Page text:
WATERBURY, CT – John Carusello of Waterbury hasn’t yet reached the point where he’ll have to give up riding a motorcycle. He is starting to feel his age, though, so when an alternative appeared in dealer showrooms that allows him to sit in a cockpit (as opposed to straddle a seat) and still feel the wind around him, he bought it as a complement to his custom-painted 2005 Victory Vegas.
Carusello recently had a Polaris Slingshot delivered to his home by Libby’s Motoworld in New Haven. “I’m 66. I’ve been riding since I was 18,” he said one recent afternoon while showing off the sparkling white two-seat, three-wheeled “autocycle” that was parked in his garage. “I have bad knees (and riding) puts a lot of stress on the knees.”
It was 11 months ago that the state legislature unanimously approved an “autocycle” bill that created a new category of motor vehicle. Gov. Dannel P. Malloy signed it into law and, as of July 1st, the sale of three-wheeled vehicles such as Polaris’ Slingshot model became legal in Connecticut.
Libby’s Motoworld didn’t get delivery of its first Slingshot until August but managed to put nine into the hands of customers by the end of October and expected to sell 15 in the first quarter of 2016. “It’s been well-received. It’s unique-looking. It’s an eye-catcher. People like to be seen in something unique,” said the dealership’s Damon Libby.
“It feels more like a motorcycle than a sports car,” said Libby. “Being as low as it is, it’s like you’re surfing the road. You’re going to get the wind in your face just like a motorcycle.”
Response to the Slingshot has likewise been positive at Shark Cycle in Stafford Springs, which reports selling “eight or nine” so far. “People love it,” said owner Bob Charland. “They think the price is great. They’re surprised it’s not higher. They love everything about it.”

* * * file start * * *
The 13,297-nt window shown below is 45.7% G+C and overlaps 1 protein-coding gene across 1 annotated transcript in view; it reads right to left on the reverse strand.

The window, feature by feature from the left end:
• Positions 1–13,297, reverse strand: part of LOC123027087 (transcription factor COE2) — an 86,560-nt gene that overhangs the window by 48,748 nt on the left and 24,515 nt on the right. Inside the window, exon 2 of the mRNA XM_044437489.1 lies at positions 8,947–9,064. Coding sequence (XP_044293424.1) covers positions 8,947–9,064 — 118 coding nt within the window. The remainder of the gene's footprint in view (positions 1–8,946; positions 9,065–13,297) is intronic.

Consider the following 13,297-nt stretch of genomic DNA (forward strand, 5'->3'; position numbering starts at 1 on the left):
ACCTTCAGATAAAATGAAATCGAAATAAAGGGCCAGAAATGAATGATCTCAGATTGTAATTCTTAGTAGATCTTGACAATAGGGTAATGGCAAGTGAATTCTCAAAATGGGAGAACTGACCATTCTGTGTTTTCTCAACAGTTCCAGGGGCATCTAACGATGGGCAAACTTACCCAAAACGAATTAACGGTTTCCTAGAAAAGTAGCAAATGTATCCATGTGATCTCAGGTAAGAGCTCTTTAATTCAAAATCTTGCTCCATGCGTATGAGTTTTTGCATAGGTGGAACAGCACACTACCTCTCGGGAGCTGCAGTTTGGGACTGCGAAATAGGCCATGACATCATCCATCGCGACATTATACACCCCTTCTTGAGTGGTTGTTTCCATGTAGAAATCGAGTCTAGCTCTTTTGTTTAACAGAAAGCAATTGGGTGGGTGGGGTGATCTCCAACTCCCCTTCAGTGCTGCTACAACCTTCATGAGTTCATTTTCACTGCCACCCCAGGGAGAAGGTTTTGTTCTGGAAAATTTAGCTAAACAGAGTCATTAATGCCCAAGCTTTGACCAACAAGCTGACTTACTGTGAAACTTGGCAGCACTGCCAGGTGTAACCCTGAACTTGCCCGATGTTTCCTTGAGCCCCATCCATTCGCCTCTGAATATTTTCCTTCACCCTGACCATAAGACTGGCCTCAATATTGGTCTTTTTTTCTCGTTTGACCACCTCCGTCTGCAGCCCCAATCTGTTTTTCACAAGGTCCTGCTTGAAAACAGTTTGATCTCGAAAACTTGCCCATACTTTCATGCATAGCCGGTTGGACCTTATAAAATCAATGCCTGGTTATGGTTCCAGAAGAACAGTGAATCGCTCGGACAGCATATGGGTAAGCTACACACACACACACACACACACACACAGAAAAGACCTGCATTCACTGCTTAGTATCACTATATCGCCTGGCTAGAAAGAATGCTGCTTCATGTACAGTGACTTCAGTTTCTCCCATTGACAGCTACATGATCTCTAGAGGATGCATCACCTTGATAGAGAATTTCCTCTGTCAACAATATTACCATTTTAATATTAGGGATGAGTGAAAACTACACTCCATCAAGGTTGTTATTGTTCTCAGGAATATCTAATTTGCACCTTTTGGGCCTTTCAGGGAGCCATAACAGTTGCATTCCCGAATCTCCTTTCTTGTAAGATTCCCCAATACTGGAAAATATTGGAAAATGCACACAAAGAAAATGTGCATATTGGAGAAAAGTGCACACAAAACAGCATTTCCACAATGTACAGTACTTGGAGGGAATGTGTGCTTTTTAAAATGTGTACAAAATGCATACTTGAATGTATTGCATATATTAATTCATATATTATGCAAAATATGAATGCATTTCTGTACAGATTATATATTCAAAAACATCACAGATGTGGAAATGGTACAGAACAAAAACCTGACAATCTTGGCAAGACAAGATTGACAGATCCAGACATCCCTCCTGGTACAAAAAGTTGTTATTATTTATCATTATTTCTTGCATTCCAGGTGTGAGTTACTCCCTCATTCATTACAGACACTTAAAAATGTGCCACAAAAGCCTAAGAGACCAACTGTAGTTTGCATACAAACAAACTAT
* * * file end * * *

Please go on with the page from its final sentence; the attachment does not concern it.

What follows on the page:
The base model of the 2016 Slingshot has an MSRP of $21,499 with the most decked out model going for $26,499. With two wheels in front and one in the rear, the Slingshot has side-by-side bucket seats with a console and shifter between them and a car-like steering wheel.
Messages left at Danbury Powersports, another Slingshot dealer, went unreturned.
John Carusello and his Slingshot
Carusello first noticed the Slingshot last summer. “I checked it out and said, ‘That’s really cool.’ I bought it without a test ride in it,” he said.
What he hadn’t done when we chatted was driven it. “One of the things I like is to be comfortable. It’s not warm enough (to ride),” he said. That was before the recent snow and that was why he convinced Libby’s to deliver the Slingshot.
Carusello said he was planning to wait until the thermometer hits 70 degrees before driving the Slingshot. “I can’t wait until the weather gets warmer,” he said.
No doubt dealers are anxious for a warm-up as well, although recent visits to motorcycle dealerships in the state in recent weeks have revealed no shortage of foot traffic. Libby said he was originally projecting Slingshot sales of 35 models in the first year. Given the response, he’s revised that number. “We might even hit 50,” he said.
Just where the Slingshots are going is a bit of a mystery. A check with the Department of Motor Vehicles revealed only three registered “autocycles” in the state as of March 31, albeit all were Slingshots.